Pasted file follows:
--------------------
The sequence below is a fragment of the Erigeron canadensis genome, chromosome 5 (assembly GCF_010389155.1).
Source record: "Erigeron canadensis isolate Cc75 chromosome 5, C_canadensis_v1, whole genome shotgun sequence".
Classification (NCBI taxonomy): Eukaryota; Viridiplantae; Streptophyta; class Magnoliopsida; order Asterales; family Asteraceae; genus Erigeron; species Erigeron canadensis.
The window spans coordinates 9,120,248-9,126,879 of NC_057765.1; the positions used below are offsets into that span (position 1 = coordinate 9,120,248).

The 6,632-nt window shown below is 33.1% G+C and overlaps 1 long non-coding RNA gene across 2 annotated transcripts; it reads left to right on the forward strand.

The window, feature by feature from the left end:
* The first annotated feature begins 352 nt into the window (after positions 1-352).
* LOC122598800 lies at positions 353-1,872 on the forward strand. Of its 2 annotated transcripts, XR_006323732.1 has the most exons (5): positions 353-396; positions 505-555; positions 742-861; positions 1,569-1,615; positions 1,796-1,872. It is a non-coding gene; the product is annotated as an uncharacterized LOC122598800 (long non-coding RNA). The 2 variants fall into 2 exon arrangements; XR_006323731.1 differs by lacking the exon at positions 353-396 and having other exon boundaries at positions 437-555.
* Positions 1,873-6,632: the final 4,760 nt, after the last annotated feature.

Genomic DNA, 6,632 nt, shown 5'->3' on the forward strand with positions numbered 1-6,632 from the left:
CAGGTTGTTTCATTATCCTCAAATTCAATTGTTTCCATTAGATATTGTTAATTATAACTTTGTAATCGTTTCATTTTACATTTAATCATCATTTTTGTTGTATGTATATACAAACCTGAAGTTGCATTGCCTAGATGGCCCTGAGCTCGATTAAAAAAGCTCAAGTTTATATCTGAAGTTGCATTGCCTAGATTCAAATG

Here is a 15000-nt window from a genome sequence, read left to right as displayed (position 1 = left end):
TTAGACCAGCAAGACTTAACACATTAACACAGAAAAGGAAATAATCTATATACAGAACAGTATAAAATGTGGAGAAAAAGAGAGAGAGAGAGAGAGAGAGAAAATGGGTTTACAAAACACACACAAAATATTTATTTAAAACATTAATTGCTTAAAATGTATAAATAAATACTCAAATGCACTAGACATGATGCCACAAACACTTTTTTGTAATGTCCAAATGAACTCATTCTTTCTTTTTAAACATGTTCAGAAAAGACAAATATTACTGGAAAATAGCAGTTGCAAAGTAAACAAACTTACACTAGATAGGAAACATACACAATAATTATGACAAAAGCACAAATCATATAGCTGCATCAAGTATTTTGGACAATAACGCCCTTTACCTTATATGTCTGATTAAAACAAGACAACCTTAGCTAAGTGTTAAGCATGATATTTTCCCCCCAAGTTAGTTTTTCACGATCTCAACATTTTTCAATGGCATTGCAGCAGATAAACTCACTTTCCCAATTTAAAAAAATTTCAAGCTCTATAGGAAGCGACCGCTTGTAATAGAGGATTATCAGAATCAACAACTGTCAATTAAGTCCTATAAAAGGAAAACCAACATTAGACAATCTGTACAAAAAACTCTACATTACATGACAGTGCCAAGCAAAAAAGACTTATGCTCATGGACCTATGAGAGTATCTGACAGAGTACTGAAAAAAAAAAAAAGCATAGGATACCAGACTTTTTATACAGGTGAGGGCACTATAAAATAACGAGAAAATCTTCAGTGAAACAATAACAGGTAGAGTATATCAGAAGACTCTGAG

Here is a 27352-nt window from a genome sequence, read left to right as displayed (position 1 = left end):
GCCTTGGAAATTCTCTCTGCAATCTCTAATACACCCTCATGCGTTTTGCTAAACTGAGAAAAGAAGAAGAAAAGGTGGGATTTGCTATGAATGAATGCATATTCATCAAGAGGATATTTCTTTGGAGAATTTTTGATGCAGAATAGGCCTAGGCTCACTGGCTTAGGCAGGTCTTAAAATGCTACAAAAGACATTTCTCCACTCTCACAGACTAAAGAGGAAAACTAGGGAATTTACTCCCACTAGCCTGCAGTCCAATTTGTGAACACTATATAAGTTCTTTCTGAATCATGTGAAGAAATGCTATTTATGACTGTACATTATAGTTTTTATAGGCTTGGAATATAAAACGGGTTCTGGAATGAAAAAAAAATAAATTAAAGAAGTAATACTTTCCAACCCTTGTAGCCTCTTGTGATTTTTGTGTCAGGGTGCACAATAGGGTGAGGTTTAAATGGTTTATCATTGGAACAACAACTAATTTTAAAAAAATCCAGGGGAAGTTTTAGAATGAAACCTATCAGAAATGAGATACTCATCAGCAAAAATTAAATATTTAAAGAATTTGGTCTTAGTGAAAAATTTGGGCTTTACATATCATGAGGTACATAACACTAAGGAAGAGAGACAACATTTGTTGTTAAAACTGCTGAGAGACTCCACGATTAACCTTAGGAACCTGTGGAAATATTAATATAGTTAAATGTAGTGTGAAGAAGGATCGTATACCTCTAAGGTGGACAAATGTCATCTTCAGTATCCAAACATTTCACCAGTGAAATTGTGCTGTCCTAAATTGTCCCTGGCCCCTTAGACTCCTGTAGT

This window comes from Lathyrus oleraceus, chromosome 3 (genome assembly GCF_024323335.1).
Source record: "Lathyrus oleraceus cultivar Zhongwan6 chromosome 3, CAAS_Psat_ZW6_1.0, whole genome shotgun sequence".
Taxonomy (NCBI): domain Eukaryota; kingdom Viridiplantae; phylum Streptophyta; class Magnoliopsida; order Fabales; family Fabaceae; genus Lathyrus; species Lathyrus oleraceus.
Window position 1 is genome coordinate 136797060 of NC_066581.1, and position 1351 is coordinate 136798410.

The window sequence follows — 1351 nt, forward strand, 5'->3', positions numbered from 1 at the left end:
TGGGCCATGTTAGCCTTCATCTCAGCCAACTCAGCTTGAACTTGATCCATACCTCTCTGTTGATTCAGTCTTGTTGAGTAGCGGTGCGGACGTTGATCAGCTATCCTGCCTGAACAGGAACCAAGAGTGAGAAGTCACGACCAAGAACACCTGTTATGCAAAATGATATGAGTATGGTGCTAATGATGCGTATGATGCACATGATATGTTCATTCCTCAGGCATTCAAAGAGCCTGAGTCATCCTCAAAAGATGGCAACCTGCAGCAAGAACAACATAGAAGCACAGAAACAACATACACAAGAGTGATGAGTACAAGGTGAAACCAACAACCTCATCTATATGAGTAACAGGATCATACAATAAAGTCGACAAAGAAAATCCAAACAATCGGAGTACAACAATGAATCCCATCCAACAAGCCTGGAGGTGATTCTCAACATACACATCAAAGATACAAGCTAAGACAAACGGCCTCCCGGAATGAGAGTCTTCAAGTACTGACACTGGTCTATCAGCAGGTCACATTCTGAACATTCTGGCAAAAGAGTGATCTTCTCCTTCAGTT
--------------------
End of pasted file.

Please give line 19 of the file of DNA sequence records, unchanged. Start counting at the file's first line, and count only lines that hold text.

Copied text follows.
Window position 1 is genome coordinate 136797060 of NC_066581.1, and position 1351 is coordinate 136798410.